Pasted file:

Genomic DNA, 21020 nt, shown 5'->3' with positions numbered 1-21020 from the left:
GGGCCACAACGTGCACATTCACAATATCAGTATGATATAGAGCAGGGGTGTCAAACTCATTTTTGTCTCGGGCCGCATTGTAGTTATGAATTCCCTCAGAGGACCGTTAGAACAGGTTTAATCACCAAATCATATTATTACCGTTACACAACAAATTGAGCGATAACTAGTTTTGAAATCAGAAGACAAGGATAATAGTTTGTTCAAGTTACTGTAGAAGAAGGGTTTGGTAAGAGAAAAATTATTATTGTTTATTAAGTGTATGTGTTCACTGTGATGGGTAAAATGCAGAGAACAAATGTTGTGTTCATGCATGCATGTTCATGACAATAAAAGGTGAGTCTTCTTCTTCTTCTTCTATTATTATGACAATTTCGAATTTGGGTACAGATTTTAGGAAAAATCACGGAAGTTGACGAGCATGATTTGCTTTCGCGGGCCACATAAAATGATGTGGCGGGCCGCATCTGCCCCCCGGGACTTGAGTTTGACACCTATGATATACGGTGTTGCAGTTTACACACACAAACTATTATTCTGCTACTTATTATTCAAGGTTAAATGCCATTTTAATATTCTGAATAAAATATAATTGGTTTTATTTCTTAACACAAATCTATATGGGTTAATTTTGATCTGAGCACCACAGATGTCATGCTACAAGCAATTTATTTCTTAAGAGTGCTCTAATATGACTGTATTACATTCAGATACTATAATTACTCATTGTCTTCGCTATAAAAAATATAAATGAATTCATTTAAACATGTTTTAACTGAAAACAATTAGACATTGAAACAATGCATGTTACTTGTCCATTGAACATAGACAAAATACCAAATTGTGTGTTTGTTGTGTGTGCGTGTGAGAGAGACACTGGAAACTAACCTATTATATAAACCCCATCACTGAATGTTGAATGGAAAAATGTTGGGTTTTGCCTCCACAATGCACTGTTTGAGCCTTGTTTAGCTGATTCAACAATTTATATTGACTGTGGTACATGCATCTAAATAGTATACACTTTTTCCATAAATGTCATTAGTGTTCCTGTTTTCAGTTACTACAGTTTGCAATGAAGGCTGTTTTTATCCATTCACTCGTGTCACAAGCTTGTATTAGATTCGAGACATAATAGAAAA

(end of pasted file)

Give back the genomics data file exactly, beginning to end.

Genomic DNA, 21020 nt, shown 5'->3' with positions numbered 1-21020 from the left:
GGGCCACAACGTGCACATTCACAATATCAGTATGATATAGAGCAGGGGTGTCAAACTCATTTTTGTCTCGGGCCGCATTGTAGTTATGAATTCCCTCAGAGGACCGTTAGAACAGGTTTAATCACCAAATCATATTATTACCGTTACACAACAAATTGAGCGATAACTAGTTTTGAAATCAGAAGACAAGGATAATAGTTTGTTCAAGTTACTGTAGAAGAAGGGTTTGGTAAGAGAAAAATTATTATTGTTTATTAAGTGTATGTGTTCACTGTGATGGGTAAAATGCAGAGAACAAATGTTGTGTTCATGCATGCATGTTCATGACAATAAAAGGTGAGTCTTCTTCTTCTTCTTCTATTATTATGACAATTTCGAATTTGGGTACAGATTTTAGGAAAAATCACGGAAGTTGACGAGCATGATTTGCTTTCGCGGGCCACATAAAATGATGTGGCGGGCCGCATCTGCCCCCCGGGACTTGAGTTTGACACCTATGATATACGGTGTTGCAGTTTACACACACAAACTATTATTCTGCTACTTATTATTCAAGGTTAAATGCCATTTTAATATTCTGAATAAAATATAATTGGTTTTATTTCTTAACACAAATCTATATGGGTTAATTTTGATCTGAGCACCACAGATGTCATGCTACAAGCAATTTATTTCTTAAGAGTGCTCTAATATGACTGTATTACATTCAGATACTATAATTACTCATTGTCTTCGCTATAAAAAATATAAATGAATTCATTTAAACATGTTTTAACTGAAAACAATTAGACATTGAAACAATGCATGTTACTTGTCCATTGAACATAGACAAAATACCAAATTGTGTGTTTGTTGTGTGTGCGTGTGAGAGAGACACTGGAAACTAACCTATTATATAAACCCCATCACTGAATGTTGAATGGAAAAATGTTGGGTTTTGCCTCCACAATGCACTGTTTGAGCCTTGTTTAGCTGATTCAACAATTTATATTGACTGTGGTACATGCATCTAAATAGTATACACTTTTTCCATAAATGTCATTAGTGTTCCTGTTTTCAGTTACTACAGTTTGCAATGAAGGCTGTTTTTATCCATTCACTCGTGTCACAAGCTTGTATTAGATTCGAGACATAATAGAAAA